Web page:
Sensitizing and Desensitizing

Ground work centers on the two fundamental forms of horse training: sensitizing and desensitizing.


  • To sensitize your horse, you teach it to move away from pressure. For example, it learns to step forward the Go Forward cue and “away” from the halter’s pressure on his poll, or to step away from the “pressure” of your upheld hands.  Our body energy or anything that moves or creates motion has energy coming off it; I consider that energy to be “pressure.
  •  To desensitize your horse, you teach him to relax and accept pressure. For example, he learns to stand calmly when you swing a rope near him and not to spook at fly spray, clippers or other “scary” things. When sensitizing, you apply pressure and release it the instant your horse responds, then try again. When desensitizing, you apply pressure and keep it “on” until your horse stops moving his feet and relaxes: lowers his head, licks his lips, cocks a hind leg, takes a big breath or blinks his eyes. Then you remove the pressure for a moment as a reward before resuming.  This approach-and-retreat strategy helps build his confidence quickly.


Basically sensitizing exercises asks your horses feet to move and desensitizing does not.  Therefore for a horse that:

·         Loves to move its feet began and end your training sessions with desensitizing exercises

·         Is lazy begin and end your training sessions with sensitizing.

Exercise your Horse
If your rarely ridden horse is stalled, it’s important that he be turned out or lunged regularly to enable it to expend excess energy. Lunging can be an excellent way to exercise your horse and further its training at the same time. Keep in mind, though, that the purpose of lunging isn’t to allow your horse to mindlessly run circles around you.  The same rules of good movement and different lunging exercises/patterns should be applied to lunging as with riding. Practice using your body language and energy to move your horse in or out in its circle and stop. Begin your practice at a walk. Once it’s yielding to your body pressure and cues, then progress to faster gaits. Work to sharpen its responsiveness as you move it through the various gaits and modify its speed within those gaits. If your horse has soundness issues or is coming back from a layoff or injury, choose a pace that’ll be a bit challenging physically but won’t be too taxing emotionally and mentally. You can work your horse in a round pen instead of on a line, though working him on a line gives you more feel and control.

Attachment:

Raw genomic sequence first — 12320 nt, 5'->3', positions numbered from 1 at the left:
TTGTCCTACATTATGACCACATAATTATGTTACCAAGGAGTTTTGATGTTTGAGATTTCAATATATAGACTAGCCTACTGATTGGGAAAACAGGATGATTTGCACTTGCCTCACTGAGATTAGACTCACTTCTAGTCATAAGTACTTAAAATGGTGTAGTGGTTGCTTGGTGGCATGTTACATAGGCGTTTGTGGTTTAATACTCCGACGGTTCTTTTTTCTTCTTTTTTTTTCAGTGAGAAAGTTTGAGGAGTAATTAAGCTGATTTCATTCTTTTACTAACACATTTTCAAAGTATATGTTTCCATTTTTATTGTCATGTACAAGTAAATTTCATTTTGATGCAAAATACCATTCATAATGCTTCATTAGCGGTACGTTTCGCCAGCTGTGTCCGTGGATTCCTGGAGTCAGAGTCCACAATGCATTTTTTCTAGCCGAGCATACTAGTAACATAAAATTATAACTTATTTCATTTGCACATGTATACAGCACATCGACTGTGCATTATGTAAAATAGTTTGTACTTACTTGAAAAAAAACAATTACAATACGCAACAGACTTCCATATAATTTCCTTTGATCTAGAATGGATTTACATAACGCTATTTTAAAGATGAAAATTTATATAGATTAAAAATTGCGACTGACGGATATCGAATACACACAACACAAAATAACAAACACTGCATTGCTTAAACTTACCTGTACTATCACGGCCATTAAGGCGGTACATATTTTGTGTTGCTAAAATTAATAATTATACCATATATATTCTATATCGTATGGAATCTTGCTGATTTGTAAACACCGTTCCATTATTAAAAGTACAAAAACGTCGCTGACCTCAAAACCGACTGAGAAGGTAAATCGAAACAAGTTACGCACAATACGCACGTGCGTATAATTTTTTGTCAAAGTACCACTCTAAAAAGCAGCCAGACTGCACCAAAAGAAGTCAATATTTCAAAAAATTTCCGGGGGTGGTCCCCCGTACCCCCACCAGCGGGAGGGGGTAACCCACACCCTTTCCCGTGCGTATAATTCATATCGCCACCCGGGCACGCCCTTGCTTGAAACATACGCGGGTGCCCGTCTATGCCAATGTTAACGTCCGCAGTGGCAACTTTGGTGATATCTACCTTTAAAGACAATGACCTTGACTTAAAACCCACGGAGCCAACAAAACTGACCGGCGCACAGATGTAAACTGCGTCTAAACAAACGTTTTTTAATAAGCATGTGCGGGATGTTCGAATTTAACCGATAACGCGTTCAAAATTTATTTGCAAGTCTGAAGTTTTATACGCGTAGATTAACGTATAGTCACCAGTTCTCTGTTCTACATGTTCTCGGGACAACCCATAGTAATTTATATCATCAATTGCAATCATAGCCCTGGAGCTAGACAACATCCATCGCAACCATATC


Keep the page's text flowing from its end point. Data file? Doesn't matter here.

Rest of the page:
Remind your horse of its Manners

The most noticeable result of an irregular handling routine is declining respect, manners and leadership. Your horse’s pent-up energy or lack of consistent rules and boundaries may cause it to be impatient, to push into your personal space and to generally show a lack of respect.  This means that every time you interact with your horse, you must reinforce basic manners. These include patience while tied; leading well and standing quietly while being groomed, saddled, trimmed, shod, or otherwise handled.  I suggest halter training exercises “with conscious awareness of what it’s doing, how it’s managing its pace and space and whether or not it’s focused on you. If it’s crowding or bullying you or not rating its walking, trotting of cantering pace to yours, correct it. If it’s too close, quickly back up several steps so it’s reminded to maintain your personal boundaries, dropping it head, bending its neck and collecting under itself.  If it’s trying to walk too far ahead of or behind you, stop or slow it down or encourage it to keep up with you with clucks or authoritative bumps of the lead line. Remember: When it’s focused on you it is responding to your intent and respecting you on the ground, it’ll also do so under saddle.  I also recommend that you also be aware of behaviors you have that might be prompting your horse’s poor manners. For example, if you routinely give it treats at set times, it’ll eventually come to anticipate them and express outward irritation such as stomping its feet or nudging you until you “hand it over.”  “If your horse is acting out and you’re reacting, then the horse is controlling you”. Establish yourself as the leader on the ground so you can maintain this role when you ride it.

Maintain the Bond

If the majority of your time with your horse is spent feeding, mucking its stall, or grooming it, don’t sweat it. Even this time can help you maintain a connection with your horse. I suggest that at the very least you try to spend quality time with your horse if you’re unable to ride or otherwise work with him.  For example, spend five or 10 minutes talking to it, brushing it or mucking its stall. As you do, see what new things you can learn about your horse. Observing its individual quirks, mannerisms and traits will familiarize you with its personality, which in turn will enable you to relate to it better when you do ground and mounted exercises.  Your connection with your horse is like any friendship. The more time you spend together, the more in-sync you’ll be.  Ultimately, even if you’re permanently unable to ride or your horse is physically limited by unsoundness or age, you can still maintain a quality relationship with it simply by being with. Communicating with it and caring for it.